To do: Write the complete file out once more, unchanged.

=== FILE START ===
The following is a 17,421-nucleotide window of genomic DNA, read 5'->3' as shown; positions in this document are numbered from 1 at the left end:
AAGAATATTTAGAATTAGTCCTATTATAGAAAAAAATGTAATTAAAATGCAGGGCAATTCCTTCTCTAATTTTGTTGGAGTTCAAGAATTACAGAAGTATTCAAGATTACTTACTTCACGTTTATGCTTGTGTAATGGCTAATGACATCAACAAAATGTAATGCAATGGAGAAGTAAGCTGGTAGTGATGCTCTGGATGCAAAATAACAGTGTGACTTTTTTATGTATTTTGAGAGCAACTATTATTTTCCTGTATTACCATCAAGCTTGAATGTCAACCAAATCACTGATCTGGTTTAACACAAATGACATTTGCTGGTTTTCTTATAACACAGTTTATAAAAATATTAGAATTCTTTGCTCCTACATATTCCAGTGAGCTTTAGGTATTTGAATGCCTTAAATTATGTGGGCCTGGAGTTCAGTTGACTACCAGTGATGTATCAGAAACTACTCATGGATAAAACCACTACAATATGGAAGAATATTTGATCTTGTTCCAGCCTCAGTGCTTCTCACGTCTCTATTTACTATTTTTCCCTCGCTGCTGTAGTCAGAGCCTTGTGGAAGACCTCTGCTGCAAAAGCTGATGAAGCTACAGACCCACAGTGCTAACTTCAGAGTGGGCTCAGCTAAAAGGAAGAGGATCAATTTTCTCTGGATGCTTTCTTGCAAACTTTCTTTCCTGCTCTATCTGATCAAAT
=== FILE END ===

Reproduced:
The following is a 17,421-nucleotide window of genomic DNA, read 5'->3' as shown; positions in this document are numbered from 1 at the left end:
AAGAATATTTAGAATTAGTCCTATTATAGAAAAAAATGTAATTAAAATGCAGGGCAATTCCTTCTCTAATTTTGTTGGAGTTCAAGAATTACAGAAGTATTCAAGATTACTTACTTCACGTTTATGCTTGTGTAATGGCTAATGACATCAACAAAATGTAATGCAATGGAGAAGTAAGCTGGTAGTGATGCTCTGGATGCAAAATAACAGTGTGACTTTTTTATGTATTTTGAGAGCAACTATTATTTTCCTGTATTACCATCAAGCTTGAATGTCAACCAAATCACTGATCTGGTTTAACACAAATGACATTTGCTGGTTTTCTTATAACACAGTTTATAAAAATATTAGAATTCTTTGCTCCTACATATTCCAGTGAGCTTTAGGTATTTGAATGCCTTAAATTATGTGGGCCTGGAGTTCAGTTGACTACCAGTGATGTATCAGAAACTACTCATGGATAAAACCACTACAATATGGAAGAATATTTGATCTTGTTCCAGCCTCAGTGCTTCTCACGTCTCTATTTACTATTTTTCCCTCGCTGCTGTAGTCAGAGCCTTGTGGAAGACCTCTGCTGCAAAAGCTGATGAAGCTACAGACCCACAGTGCTAACTTCAGAGTGGGCTCAGCTAAAAGGAAGAGGATCAATTTTCTCTGGATGCTTTCTTGCAAACTTTCTTTCCTGCTCTATCTGATCAAAT